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Theological Incorrectness: Why Religious People Believe What They Shouldn't
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Theological Incorrectness: Why Religious People Believe What They Shouldn't

4.17  ·  Rating Details  ·  23 Ratings  ·  2 Reviews
"Ask two religious people one question, and you'll get three answers!"
Why do religious people believe what they shouldn't--not what others think they shouldn't believe, but things that don't accord with their own avowed religious beliefs? This engaging book explores this puzzling feature of human behavior.
D. Jason Slone terms this phenomenon "theological incorrectness." He
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Hardcover, 168 pages
Published March 1st 2004 by Oxford University Press, USA (first published February 26th 2004)
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Gwern
Feb 11, 2015 Gwern rated it liked it

(56k words; 1.5 hours) A short book on some of the possible psychological predispositions to religious thinking as indicated by intuitive thinking. He diagnoses overactive theories of mind; teleological thinking; intuitive ontologies of what kind of people and things there are in the world; cognitive biases related to the birthday paradox, gambler's fallacy, and confirmation bias, as major causes of religious thinking.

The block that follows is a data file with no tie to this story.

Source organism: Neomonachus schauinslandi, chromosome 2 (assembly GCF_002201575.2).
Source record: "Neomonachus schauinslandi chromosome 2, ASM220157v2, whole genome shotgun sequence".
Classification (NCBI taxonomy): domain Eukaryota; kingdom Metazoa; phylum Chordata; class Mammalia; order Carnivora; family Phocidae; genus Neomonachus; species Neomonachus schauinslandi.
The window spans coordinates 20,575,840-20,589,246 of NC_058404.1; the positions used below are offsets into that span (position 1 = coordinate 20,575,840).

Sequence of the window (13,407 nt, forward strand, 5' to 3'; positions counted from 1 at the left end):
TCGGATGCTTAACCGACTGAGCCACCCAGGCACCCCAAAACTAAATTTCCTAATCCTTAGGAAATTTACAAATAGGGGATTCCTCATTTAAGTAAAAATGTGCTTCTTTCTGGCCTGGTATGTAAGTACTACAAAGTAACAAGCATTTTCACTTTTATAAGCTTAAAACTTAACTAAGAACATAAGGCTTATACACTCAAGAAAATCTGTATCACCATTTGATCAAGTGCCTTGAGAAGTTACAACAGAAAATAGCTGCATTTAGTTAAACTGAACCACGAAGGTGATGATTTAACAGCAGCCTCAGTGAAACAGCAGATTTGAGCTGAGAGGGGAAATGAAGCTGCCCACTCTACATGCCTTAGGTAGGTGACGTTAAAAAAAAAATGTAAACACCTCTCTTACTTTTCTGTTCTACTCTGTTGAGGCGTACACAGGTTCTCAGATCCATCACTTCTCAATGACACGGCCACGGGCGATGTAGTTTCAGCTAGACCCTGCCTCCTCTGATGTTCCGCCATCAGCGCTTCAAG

I was mostly disappointed by this naturalistic account; Slone spends a complet
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Benjamin
Aug 01, 2010 Benjamin rated it it was amazing
Recommends it for: Secularists, Biblical scholars, religious studies students.
Shelves: read-2010-08
A really incisive look at the reason for religious doctrine and religious practice often being two completely different things. Compelling and well-researched, Slone's book is a valuable addition to any library of religious studies.
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